ICE ignores ban in California on private immigrant detention centers: report

 ICE ignores ban in California on private immigrant detention centers: report
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Immigration and Customs Enforcement (ICE) posted a request for offers for new private migrant detention centers in California five days after the state passed a law banning private facilities, The Los Angeles Times reported Saturday. 

ICE posted the solicitation on the Federal Business Opportunities website five days after Gov. Gavin NewsomGavin NewsomGOP online donor platform offering supporters 'Notorious A.C.B.' shirts Newsom signs law allowing transgender inmates to be placed in prison by their gender identity OVERNIGHT ENERGY: California seeks to sell only electric cars by 2035 | EPA threatens to close New York City office after Trump threats to 'anarchist' cities | House energy package sparks criticism from left and right MORE (D) signed a bill banning the California Department of Corrections and Rehabilitation from starting or renewing contracts with private prison companies after this year ends.

Sen. Kamala HarrisKamala HarrisHarris says she hasn't 'made a plan one way or another' on meeting Supreme Court nominee Compromise, yes — but how? A pre-debate suggestion Biden must clarify his stance on energy for swing voters MORE (D-Calif.), who is running for president, accused the agency of "rushing" the contracts before the ban becomes effective. 

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“Let’s be clear: By rushing through new contracts before California’s ban takes effect, ICE is violating the spirit of California law and risks wasting taxpayer dollars in an attempt to lock away even more human beings,” Harris told the L.A. Times. “We need to fight back.”

ICE spokesperson Paige Hughes told The Hill in a statement on Tuesday that the agency "remains compliant with federal contract and acquisition regulations as we advertise opportunity notices and subsequently implement the decision process."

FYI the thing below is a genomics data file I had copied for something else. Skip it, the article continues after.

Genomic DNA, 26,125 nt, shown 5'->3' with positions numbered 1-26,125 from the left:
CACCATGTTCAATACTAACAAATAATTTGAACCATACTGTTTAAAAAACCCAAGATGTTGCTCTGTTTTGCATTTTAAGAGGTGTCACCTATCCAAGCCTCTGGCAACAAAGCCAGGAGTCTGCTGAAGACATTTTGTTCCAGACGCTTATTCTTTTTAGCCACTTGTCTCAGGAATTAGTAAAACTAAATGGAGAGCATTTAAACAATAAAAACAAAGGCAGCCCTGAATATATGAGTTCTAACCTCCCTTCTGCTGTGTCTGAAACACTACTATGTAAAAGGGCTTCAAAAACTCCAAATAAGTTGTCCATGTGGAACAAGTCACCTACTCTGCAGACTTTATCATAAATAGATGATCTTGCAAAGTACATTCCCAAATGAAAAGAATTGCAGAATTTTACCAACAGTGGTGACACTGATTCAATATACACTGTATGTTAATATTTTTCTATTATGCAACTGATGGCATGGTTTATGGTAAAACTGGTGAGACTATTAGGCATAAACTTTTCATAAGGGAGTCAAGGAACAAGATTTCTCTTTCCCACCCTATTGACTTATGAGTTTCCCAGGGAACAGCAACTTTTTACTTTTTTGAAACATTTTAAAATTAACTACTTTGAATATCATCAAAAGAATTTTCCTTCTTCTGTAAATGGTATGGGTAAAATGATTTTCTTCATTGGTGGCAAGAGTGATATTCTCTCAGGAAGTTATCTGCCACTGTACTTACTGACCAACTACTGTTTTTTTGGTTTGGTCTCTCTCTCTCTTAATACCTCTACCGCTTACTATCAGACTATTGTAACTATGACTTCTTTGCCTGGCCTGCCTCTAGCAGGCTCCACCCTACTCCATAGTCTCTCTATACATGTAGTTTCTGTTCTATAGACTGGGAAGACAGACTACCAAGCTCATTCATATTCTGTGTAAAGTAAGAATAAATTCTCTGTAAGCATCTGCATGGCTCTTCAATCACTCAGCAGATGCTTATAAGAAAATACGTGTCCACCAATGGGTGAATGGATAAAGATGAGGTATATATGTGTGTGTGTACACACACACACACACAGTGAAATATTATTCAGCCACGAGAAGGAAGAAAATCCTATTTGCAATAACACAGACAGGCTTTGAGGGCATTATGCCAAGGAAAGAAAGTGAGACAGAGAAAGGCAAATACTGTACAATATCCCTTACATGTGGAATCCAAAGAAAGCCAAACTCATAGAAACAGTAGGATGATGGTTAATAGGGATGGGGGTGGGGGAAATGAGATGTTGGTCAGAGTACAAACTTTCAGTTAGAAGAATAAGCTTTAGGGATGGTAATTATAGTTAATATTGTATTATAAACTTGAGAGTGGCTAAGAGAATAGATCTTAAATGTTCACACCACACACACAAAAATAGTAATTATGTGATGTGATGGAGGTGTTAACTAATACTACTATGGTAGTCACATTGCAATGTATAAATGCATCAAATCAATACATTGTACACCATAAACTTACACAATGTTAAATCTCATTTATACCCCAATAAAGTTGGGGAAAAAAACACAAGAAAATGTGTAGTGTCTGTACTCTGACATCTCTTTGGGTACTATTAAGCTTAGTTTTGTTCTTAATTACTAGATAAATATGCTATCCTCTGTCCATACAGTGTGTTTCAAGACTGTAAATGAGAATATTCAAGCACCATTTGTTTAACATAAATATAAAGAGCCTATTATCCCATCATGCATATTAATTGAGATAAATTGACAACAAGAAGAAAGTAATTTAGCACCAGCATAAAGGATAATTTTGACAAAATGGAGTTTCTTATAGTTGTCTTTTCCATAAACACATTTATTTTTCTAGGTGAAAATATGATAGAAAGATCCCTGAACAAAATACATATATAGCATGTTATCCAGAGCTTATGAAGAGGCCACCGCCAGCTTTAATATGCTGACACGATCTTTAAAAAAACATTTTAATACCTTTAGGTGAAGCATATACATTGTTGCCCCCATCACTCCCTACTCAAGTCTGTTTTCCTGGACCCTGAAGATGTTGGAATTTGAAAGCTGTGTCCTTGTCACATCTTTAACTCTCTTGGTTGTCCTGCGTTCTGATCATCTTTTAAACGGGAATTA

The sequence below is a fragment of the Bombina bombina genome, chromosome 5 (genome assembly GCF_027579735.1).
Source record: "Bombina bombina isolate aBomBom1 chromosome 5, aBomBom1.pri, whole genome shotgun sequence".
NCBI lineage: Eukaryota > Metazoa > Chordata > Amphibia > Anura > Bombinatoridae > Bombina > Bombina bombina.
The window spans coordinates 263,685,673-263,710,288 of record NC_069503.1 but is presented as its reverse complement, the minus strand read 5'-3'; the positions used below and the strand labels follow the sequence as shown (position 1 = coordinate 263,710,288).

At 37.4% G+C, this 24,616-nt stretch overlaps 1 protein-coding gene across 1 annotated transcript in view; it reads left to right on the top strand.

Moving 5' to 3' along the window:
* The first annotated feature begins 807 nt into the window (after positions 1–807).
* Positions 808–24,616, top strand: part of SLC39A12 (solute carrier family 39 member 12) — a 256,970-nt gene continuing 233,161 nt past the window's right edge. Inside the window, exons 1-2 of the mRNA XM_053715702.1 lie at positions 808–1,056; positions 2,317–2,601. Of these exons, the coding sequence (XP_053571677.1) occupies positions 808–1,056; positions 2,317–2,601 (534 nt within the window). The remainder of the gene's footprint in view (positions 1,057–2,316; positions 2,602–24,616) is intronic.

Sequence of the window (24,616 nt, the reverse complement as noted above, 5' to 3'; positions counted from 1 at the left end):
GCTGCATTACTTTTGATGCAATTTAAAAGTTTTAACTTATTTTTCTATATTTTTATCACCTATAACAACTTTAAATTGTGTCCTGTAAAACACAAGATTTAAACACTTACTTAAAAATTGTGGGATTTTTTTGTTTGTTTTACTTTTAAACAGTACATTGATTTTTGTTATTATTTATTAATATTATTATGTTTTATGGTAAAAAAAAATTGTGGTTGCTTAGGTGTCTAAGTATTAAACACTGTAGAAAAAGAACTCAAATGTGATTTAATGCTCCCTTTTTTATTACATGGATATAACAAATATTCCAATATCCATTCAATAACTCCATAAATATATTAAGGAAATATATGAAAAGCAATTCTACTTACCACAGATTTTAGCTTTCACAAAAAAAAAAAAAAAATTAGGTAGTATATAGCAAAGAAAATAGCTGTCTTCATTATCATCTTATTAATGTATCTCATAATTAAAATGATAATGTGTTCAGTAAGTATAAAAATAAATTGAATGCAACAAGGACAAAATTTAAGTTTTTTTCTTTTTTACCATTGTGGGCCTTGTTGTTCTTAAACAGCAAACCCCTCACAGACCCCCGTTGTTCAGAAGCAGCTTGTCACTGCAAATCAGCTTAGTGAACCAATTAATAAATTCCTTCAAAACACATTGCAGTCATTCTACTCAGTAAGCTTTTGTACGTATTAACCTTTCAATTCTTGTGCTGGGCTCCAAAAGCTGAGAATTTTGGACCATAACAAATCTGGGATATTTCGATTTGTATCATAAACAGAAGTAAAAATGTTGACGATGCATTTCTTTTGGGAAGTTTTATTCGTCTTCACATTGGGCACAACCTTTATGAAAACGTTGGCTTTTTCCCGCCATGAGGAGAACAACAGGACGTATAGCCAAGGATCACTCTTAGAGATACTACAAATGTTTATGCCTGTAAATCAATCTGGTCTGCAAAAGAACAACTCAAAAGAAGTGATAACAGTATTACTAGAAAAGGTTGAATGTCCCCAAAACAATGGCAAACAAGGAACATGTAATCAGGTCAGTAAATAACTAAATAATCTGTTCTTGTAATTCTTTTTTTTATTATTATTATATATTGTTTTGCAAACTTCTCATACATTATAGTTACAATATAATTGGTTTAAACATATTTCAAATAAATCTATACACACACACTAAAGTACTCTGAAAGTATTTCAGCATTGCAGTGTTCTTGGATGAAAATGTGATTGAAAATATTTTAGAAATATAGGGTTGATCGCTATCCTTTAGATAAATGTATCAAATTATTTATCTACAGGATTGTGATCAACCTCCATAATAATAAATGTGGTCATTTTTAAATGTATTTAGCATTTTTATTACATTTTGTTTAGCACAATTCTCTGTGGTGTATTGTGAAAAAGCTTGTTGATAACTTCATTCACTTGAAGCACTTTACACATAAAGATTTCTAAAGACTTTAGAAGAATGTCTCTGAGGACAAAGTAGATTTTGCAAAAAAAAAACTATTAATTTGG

Hughes noted that the date for awarding the contract had not yet been determined. 

She also said the agency's legal experts were reviewing the bill signed by Newsom. 

"The idea that a state law can bind the hands of a federal law enforcement agency managing a national network of detention facilities is wrong," Hughes said. "In this situation, ICE will likely have to transfer individuals a greater distance from their arrest location to where they’d be detained. Thus, the only impact would be felt by the residents of California who would be forced to travel greater distances to visit friends and family in custody. "

"Policy makers who strive to make it more difficult to remove dangerous criminal aliens and aim to stop the cooperation of local officials and business partners, harm the very communities whose welfare they have sworn to protect," she added. 

“The agency utilizes a vast and varied system of detention bed space to house detainees, and is continually reviewing its detention requirements and exploring options that will afford ICE the operational flexibility needed to house the full range of detainees in the agency’s custody,” spokeswoman Lori Haley told the newspaper. 

The paper reported that of the  49,000 people currently in ICE custody, about 8 percent are detained in California.